Tuesday, July 17, 2007

The perils of tax competition

Healthy market competition allows consumers to choose between suppliers of goods and services. This keeps companies on their toes, it keeps prices down, keeps quality high, and stimulates innovation. Most people would say it is a good thing.

But there is another kind of competition, an altogether different proposition. It is tax competition: the process by which countries (or states in a federation) vie with each other to attract mobile capital by dangling tax breaks, subsidies, and other forms of special incentive. Here, the healthy processes involved in normal market competition simply don’t apply. Citizens (except for a very wealthy globe-trotting tiny minority) cannot shop around between states to choose which one will provide them with the best public services. The incentives that result from tax competition do not enhance market efficiency, but instead they undermine it. For one thing, they completely distort Ricardo’s theory of comparative advantage, whereby investment flows to where it is most productive. Special, sectional exemptions fostered by tax competition are particularly pernicious and distortionary. As Greg Leroy said in a recent TJN newsletter (vol. 2 No. 4) describing an “economic war” that between U.S. states:

The bottom of the iceberg – in every sense of the word – is tax breaks. Those granted by states – income, sales and excise – are the least visible, least accountable, and most corrosive ways states fund economic development.

Ah, but the supporters of tax competition will argue, but governments need discipline, and external pressure to lower tax rates is a good way of doing this. Well, TJN does not have a position on whether any given country should have lower or higher tax rates: it is not for us, or any other interest group, to dictate how countries should conduct their domestic tax policies. But TJN does have a position on tax competition: we oppose it. The idea that external downwards pressure on taxation from tax competition is needed to “correct” the results of choices made by domestic electorates reveals a deep contempt for the very idea of democracy.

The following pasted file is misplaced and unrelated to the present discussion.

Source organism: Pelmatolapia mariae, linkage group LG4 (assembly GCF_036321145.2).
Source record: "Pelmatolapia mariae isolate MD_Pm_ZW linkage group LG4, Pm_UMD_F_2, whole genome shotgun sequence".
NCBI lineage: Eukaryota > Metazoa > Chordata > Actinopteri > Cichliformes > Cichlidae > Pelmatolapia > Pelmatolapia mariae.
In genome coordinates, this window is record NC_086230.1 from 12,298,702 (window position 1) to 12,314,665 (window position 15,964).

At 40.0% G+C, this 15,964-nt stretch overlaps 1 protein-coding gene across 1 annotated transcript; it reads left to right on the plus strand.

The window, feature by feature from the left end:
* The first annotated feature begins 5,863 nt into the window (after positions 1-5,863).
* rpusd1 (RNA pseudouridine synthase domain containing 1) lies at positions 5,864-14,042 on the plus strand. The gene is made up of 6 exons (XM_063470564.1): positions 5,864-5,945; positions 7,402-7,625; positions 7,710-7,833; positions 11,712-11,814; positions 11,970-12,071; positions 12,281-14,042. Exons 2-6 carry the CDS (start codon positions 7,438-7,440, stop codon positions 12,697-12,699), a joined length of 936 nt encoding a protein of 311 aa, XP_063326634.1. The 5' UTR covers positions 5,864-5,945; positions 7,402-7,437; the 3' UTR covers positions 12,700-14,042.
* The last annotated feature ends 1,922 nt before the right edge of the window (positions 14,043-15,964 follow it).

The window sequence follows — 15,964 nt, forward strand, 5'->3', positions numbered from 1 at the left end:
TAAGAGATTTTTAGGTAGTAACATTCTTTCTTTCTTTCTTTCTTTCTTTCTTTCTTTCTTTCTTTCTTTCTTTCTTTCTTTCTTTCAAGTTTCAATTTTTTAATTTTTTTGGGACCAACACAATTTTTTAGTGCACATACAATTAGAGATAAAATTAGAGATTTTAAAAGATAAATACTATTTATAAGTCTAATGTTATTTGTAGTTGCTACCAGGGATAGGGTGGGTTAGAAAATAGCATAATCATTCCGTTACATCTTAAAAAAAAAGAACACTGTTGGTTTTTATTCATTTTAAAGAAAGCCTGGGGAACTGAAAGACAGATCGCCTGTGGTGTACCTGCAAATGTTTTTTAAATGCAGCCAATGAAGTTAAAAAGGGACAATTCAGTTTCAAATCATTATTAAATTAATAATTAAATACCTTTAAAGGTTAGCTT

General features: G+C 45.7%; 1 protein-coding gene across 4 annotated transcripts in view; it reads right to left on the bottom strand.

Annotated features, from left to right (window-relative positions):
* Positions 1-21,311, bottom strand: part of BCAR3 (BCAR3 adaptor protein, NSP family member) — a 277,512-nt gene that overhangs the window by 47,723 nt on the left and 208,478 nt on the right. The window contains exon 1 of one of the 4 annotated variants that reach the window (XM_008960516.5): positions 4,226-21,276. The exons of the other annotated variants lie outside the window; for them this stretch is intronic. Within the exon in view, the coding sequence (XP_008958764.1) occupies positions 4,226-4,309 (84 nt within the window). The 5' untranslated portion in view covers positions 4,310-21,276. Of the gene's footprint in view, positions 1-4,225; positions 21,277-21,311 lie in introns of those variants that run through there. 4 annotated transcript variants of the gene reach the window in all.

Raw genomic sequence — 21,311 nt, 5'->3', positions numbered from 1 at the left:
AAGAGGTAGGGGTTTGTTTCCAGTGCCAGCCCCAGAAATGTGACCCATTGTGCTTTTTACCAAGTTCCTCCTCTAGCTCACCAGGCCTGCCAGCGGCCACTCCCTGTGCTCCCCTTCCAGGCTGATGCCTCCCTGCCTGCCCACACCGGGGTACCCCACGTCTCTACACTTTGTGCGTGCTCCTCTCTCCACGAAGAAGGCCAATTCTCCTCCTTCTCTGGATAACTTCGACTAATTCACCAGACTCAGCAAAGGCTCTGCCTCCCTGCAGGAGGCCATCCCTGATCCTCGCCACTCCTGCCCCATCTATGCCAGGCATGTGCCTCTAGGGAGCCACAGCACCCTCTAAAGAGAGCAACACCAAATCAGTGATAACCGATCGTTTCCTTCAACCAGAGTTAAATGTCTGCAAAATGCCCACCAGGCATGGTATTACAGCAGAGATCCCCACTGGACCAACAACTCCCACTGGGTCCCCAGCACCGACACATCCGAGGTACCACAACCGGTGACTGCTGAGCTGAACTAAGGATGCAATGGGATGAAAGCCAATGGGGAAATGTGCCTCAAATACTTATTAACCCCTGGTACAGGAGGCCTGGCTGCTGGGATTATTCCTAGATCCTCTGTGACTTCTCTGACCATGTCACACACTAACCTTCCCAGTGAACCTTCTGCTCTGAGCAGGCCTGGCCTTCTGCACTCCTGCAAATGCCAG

Tax competition is biting, and the threats to governments -- particularly the poorest ones that are least well equipped to deal with the pressures – appears to be growing. In a speech in July, deputy IMF managing director Murilo Portugal highlighted some of these challenges, and outlined some of the necessary steps forward, including the need for a global response:

Evidence of the impact of heightened tax competition for capital has been mounting. In the OECD countries, and the EU specifically, statutory corporate tax rates have declined sharply over the past decade. . . a shared feature of all four key challenges to fiscal sustainability—aging, climate change, globalization, and fiscal risks—is that they transcend the boundaries of national policymaking. The fact that large parts of the world economy will face the economic and fiscal consequences at the same time implies the danger of beggar-thy-neighbor policies, or, alternatively, scope for gains from cooperation, as we will discuss in more detail later. Similarly, many of the largest fiscal risks many countries face today are of a transnational nature, particularly those stemming from the financial markets.

A special section on tax competition is now up on our website. It exposes some of the fallacies that lie behind the arguments of those who advocate tax competition and who downplay its significance. It provides some pointers as to what the next steps need to be.


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